Did Perry Use Vetoes to Get Even?
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I’m sure that all of Rick Perry’s 49 vetoes were based upon substantive arguments and not personalities. Really and truly. But … we all know that darkness and suspicion can sway the heart and infect the mind. Just in case some misguided souls might think that the governor would use his veto pen to send a message to members with whom he had run-ins this session, let’s take a look at the bills he popped and see if there is any correlation with between the vetoes and certain events during the session that didn’t go the governor’s way.
Judith Zaffirini is the chair of Higher Education in the Senate. Most of Perry’s higher ed program providing incentives for universities that improved their graduation rates died in her committee. Zaffirini is also one of the strongest advocates (and a frequent beneficiary) of appropriations to individual universities known as “special items.” Perry opposes special items generally and has urged that these earmarks be placed in the budget in a manner in which each individual item is subject to a veto, something legislative budget writers and Zaffirini in particular has resisted. This is a longstanding controversy, and I am of two minds about it: Special items are pork, to be sure, but they are frequently good pork (such as the McDonald Observatory), and they are particularly important to smaller institutions, like Texas A&M International University in Zaffirini’s home town of Laredo. Perry’s veto message for the budget notes that for TAMIU, “special items represent 48.3 percent of its total general revenue budget, less tuition revenue bond debt service, compared to the university statewide average of 18.4 percent.” Perhaps, then, it is no coincidence that Zaffirini suffered more vetoes than any member of the Legislature–five bills, to be exact, plus a $5 million special item for TAMIU.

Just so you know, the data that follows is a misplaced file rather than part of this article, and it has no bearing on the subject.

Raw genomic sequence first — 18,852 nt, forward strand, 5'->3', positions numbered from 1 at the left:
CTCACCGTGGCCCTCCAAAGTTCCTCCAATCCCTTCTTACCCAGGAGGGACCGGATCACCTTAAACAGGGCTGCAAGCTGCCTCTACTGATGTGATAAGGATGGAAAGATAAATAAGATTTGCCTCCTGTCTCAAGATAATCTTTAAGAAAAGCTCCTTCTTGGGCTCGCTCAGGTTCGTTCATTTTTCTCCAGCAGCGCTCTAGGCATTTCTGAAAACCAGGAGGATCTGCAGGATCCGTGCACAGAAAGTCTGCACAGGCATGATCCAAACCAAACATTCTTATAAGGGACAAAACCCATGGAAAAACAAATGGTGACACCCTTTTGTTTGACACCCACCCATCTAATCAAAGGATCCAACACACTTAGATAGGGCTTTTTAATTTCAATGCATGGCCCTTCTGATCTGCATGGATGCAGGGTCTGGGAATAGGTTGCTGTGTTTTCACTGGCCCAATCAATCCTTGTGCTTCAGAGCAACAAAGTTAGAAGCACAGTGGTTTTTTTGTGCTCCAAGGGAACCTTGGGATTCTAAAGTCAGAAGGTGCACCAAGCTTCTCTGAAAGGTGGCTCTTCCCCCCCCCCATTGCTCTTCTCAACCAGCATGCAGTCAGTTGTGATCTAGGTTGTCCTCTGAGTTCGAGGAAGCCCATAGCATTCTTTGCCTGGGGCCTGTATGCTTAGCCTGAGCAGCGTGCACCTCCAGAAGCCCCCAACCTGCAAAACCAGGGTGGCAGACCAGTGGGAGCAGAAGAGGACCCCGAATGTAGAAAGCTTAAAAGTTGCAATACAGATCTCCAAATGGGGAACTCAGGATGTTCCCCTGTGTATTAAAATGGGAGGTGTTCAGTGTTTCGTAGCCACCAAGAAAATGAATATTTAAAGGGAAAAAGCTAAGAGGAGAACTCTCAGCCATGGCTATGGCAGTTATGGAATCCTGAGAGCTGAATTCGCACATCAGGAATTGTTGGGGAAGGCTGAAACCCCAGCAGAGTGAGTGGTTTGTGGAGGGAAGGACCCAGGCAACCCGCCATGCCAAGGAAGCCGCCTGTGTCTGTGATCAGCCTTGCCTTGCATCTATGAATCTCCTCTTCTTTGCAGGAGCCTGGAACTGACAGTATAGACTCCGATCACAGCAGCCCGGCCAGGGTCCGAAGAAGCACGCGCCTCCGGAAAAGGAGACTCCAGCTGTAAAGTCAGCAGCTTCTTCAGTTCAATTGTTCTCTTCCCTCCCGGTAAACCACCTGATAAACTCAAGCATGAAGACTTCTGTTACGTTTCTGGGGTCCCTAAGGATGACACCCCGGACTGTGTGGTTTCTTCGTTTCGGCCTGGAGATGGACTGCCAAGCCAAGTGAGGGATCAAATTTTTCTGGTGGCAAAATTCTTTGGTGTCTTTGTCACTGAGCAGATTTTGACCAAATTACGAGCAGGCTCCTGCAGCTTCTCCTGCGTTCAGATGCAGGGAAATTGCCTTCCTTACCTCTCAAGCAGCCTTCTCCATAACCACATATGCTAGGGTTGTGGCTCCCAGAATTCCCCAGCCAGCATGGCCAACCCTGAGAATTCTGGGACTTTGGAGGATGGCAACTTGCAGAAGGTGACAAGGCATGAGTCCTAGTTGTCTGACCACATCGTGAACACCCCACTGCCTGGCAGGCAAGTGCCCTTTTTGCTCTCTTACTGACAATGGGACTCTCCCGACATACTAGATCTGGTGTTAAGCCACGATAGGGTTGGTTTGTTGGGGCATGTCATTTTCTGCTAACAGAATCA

Perry believes that the Trans-Texas Corridor will be his biggest legacy, and he doesn’t appreciate lawmakers who mess with it. His transportation plan was messed with considerably this session. The most active messers were Senate Transportation chairman John Carona, Senate Finance chairman Steve Ogden, who included several riders in TxDOT’s budget to provide more oversight of concession agreements with private companies, and Lois Kolkhorst, who won passage of a two-year moratorium on concession agreements for most rural areas. Perry vetoed two Kolkhorst bills, including one for which Ogden was the Senate sponsor, and one Carona bill. And, of course, Perry had previously vetoed the first “rein in TxDOT” bill, by Tommy Williams and Wayne Smith.
Another legislator who tangled with Perry this session was Dennis Bonnen, who passed the bill that nullified the governor’s controversial executive order to require girls entering the sixth grade to be vaccinated against the human papillomavirus that can cause cervical cancer. Perry vetoed two Bonnen bills. One seemed particularly harmless: It called for an interim study of the environmental effects of electrical power generation.
Yet another battle between Perry and the Legislature occurred over the scandal-ridden Texas Youth Commission and how to reform it. The Legislature refused to grant Perry his request for a “czar” to run the agency. The three leaders of the investigation and the drive for reform–Juan Hinojosa, Jerry Madden, and John Whitmore–were hit with a total of seven vetoes (three for Whitmire, two for Hinojosa, two for Madden; one of the bills was jointly sponsored by Whitmire and Madden).
The final tally: Seventeen vetoes, more than one-third of the total, were used to kill bills that were authored or sponsored by twenty members who took positions on major issues that were unfriendly to Governor Perry. Purely coincidental, I’m sure.